All Federal Direct Unsubsidized and Federal Direct Graduate PLUS Loan borrowers are required to complete Exit Counseling before graduating, withdrawing, dropping below half-time enrollment or transferring to another college or university. The Exit Counseling session will help you understand your rights and responsibilities as a student loan borrower and provide useful tips and information to help you manage your loans.
The Road to Zero is information you need to better understand your loan repayment options and choose a plan that best fits your needs.
The Financial Awareness Counseling Tool provides students with five interactive tutorials covering topics ranging from managing a budget to avoiding default. Students are able to access their individual loan history and receive personalized feedback that can help them better understand their financial obligations.
Use the Loan Simulator to determine how to best manage your loan.
The National Student Loan Data System (NSLDS) is the U.S. Department of Education's central database for federal student aid. It receives data from schools and agencies that guarantee loans, from the Federal Direct Loan program, and other U.S. Department of Education programs. NSLDS provides a centralized, integrated view of Title IV loans and grants that are tracked through the entire financial aid cycle; from approval through closure.
The loans and grants listed on this website have been reported from different sources. In general, the agency that authorized the aid award is responsible for reporting aid information to NSLDS. Direct Loans are reported by guaranty agencies. Direct Loans are reported by the Direct Loan Servicing Center, Perkins Loans are reported by schools (or their agents), and grants are reported by the U.S. Department of Education's Common Origination and Disbursement System.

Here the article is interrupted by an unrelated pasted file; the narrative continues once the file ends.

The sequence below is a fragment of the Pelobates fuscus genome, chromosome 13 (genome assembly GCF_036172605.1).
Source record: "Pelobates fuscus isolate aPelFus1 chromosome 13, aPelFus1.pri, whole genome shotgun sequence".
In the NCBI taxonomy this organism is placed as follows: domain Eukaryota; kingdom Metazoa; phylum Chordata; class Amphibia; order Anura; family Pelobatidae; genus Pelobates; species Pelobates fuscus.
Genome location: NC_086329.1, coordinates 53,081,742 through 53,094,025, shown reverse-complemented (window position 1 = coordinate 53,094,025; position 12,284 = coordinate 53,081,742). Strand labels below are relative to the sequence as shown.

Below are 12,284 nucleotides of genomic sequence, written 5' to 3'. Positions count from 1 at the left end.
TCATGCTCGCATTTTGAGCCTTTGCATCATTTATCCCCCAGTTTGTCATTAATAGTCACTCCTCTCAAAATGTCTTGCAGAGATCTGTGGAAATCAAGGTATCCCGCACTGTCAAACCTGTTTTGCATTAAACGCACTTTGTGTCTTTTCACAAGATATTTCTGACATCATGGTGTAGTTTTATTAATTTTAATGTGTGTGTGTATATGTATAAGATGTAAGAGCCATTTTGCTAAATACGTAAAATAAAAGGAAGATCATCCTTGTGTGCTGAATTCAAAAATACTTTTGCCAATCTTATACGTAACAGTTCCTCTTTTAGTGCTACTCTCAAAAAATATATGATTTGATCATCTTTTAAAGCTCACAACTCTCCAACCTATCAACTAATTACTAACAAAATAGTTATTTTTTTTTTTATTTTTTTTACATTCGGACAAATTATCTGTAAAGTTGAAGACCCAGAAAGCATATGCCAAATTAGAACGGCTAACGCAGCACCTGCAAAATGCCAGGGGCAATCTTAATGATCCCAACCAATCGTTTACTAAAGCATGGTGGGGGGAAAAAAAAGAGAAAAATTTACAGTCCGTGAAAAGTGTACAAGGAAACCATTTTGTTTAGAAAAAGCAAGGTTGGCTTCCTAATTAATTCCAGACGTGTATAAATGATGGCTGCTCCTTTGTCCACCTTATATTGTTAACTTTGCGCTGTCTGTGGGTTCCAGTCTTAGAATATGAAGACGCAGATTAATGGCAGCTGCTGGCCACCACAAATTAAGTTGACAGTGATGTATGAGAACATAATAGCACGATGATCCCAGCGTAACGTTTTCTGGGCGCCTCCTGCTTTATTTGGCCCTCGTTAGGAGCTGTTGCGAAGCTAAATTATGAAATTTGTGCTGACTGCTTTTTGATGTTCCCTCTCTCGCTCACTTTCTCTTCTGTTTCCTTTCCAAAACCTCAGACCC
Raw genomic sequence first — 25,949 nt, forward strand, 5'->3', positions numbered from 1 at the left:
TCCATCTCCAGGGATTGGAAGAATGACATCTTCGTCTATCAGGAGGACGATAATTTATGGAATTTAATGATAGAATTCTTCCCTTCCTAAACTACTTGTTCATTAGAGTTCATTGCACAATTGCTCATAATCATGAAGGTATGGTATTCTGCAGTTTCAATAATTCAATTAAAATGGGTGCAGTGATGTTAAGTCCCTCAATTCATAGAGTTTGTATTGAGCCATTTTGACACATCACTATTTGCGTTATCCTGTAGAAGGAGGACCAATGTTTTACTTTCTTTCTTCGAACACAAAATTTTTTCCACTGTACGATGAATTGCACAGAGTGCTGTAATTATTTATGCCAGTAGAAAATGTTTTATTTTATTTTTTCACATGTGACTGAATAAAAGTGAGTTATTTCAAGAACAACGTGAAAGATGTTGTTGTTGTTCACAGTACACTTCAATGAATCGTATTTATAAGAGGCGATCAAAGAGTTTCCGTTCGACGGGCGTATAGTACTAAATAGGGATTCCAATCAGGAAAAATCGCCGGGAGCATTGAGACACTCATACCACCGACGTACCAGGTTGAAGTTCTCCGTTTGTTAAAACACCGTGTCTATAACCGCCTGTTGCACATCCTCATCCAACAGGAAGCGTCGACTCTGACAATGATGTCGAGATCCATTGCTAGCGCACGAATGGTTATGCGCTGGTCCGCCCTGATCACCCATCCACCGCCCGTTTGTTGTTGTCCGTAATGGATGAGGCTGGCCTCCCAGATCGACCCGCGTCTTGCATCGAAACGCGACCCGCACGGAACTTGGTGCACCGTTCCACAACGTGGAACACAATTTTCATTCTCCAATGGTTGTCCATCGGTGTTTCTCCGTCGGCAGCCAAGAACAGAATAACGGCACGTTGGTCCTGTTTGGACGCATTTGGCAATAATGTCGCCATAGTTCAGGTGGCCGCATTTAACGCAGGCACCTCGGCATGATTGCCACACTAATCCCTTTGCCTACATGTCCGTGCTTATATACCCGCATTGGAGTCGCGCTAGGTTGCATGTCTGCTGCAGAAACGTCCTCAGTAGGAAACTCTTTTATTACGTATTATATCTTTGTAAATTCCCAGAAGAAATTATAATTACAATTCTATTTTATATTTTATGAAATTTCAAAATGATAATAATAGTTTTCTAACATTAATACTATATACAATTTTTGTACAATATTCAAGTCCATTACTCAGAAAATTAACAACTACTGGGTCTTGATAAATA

Students can use the website to make inquiries about their Title IV loans and/or grants. The site displays information on loan and/or grant amounts, outstanding balances, loan statuses, and disbursements.
Federal privacy laws protect this information. The only people who can access NSLDS are those individuals that need the information to calculate your future aid eligibility, or to resolve questions about your loans or grants on a need-to-know basis.
Direct Loan Servicers
A Consolidation Loan allows you to combine one or more of your federal education loans into a new loan that offers you several advantages such as one monthly payment, flexible repayment options, or reduced monthly payments. Before making a decision to consolidate your federal student loans, consider factors such as the affordability of your monthly payments, the number of payments you need to make to multiple lenders, the interest rates on each of your loans, and how much you are willing to pay over the long term.
Visit the consolidation website to determine if it's worth consolidating your loans. Review this information carefully before making a final decision. Remember, there are multiple Loan Consolidation providers and you may choose whichever provider/lender you feel best meets your needs during the repayment life of your loan.
If you also borrowed funds through a Private (non-federal) Alternative Education Loan Program, you may be able to consolidate these loans. Check directly with your private education loan provider/lender to obtain more information on your private education loan consolidation options.
Federal Loan Forgiveness Programs
Learn more about the different types of loan forgiveness and whether you qualify.
Federal Direct Loan Ombudsman
Learn about the steps you can take to address a loan dispute